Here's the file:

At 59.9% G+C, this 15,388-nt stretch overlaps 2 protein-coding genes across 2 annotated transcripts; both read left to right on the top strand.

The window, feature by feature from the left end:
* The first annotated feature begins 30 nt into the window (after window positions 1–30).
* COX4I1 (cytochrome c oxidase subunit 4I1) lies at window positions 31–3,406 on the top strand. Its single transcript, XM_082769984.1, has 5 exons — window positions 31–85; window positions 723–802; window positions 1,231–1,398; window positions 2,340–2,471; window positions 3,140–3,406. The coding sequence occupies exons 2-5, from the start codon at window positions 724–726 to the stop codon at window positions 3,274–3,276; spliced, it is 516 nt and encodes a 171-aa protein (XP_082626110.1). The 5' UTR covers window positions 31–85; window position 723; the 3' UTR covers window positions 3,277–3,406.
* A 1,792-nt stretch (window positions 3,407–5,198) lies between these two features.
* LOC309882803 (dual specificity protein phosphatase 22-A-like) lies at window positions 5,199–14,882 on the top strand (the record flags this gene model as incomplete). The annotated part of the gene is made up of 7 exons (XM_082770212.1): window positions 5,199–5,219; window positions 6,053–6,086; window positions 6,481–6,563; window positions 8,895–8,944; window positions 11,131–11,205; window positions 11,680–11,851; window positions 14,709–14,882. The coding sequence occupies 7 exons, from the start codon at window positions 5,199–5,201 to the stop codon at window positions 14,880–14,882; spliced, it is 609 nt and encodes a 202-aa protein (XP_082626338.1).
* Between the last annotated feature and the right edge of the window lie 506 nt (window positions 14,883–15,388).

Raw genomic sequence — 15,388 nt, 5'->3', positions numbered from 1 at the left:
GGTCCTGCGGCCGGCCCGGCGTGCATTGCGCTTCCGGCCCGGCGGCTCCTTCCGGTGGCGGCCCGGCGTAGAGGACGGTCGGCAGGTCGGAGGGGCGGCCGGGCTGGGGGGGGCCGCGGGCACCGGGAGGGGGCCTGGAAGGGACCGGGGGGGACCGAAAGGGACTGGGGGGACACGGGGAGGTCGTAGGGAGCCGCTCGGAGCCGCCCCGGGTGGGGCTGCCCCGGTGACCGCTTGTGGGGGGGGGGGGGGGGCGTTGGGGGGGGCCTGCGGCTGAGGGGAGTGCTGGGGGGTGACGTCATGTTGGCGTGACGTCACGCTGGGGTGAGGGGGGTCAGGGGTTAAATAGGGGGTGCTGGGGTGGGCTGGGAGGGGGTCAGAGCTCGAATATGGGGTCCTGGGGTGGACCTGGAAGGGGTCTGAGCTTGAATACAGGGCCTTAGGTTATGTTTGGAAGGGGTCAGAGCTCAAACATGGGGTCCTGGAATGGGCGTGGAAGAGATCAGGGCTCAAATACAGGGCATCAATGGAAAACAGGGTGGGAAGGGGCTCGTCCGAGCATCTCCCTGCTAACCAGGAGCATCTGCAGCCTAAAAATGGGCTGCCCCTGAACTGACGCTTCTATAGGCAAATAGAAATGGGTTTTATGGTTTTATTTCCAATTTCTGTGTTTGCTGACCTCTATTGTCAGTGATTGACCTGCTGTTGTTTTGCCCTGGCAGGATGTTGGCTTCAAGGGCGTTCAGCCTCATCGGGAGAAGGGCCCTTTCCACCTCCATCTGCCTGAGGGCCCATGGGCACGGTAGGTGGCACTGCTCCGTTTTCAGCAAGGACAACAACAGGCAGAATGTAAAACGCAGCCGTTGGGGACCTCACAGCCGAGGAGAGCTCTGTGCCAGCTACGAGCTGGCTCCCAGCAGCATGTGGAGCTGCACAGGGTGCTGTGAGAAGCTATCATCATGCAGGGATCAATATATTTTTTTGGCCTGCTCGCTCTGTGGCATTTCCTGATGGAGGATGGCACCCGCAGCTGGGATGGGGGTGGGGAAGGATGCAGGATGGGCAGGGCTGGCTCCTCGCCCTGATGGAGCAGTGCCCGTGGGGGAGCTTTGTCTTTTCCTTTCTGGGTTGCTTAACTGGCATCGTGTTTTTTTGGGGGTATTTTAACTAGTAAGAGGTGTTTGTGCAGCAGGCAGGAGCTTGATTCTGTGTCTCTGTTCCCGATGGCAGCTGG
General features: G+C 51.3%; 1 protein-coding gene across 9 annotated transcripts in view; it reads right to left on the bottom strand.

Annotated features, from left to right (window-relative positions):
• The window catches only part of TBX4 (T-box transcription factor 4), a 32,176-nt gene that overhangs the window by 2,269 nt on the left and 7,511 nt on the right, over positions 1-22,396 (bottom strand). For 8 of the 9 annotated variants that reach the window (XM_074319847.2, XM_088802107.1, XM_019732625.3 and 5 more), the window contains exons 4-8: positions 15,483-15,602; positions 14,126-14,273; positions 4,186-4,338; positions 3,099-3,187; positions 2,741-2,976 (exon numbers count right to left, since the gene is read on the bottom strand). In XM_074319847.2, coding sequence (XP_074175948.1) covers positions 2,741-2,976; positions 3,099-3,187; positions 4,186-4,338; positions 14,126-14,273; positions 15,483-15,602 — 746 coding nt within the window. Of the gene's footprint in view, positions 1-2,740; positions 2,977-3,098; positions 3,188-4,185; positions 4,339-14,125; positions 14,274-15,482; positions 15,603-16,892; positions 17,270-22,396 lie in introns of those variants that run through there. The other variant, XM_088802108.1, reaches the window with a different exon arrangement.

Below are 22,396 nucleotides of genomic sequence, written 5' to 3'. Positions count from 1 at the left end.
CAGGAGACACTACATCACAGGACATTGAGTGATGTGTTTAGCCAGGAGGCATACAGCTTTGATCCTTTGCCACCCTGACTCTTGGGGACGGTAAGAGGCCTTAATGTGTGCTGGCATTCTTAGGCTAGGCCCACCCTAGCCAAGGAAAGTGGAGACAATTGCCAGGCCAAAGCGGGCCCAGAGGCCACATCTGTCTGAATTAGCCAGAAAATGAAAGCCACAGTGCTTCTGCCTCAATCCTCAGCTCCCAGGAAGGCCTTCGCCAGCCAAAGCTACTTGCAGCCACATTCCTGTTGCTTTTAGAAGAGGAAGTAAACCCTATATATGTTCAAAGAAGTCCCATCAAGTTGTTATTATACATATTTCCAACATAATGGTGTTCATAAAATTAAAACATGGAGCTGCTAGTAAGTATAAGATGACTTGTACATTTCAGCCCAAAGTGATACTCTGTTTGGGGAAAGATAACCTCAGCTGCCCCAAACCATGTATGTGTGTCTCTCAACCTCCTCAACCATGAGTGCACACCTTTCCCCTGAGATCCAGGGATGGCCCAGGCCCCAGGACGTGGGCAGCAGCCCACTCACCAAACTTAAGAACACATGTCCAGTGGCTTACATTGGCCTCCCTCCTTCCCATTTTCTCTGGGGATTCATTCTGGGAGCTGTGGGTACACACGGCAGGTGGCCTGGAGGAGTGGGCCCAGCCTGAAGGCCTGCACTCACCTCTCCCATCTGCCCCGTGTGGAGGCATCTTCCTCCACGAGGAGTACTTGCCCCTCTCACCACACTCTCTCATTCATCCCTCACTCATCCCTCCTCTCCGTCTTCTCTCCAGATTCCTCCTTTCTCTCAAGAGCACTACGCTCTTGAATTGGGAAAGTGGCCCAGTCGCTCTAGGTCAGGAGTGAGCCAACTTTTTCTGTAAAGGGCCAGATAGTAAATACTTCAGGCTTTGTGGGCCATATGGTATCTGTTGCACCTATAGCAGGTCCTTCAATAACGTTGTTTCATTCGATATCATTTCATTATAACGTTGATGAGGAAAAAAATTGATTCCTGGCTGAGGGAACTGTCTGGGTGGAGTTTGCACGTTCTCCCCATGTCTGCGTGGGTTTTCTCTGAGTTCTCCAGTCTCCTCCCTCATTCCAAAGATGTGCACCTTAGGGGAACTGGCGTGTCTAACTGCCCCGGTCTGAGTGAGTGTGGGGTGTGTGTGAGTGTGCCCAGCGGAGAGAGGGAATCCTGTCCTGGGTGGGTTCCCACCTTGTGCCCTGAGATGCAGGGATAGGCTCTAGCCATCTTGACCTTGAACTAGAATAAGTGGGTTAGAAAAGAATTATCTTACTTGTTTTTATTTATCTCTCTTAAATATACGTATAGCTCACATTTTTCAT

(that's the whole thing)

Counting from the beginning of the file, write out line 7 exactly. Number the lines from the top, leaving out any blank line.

* Between the last annotated feature and the right edge of the window lie 506 nt (window positions 14,883–15,388).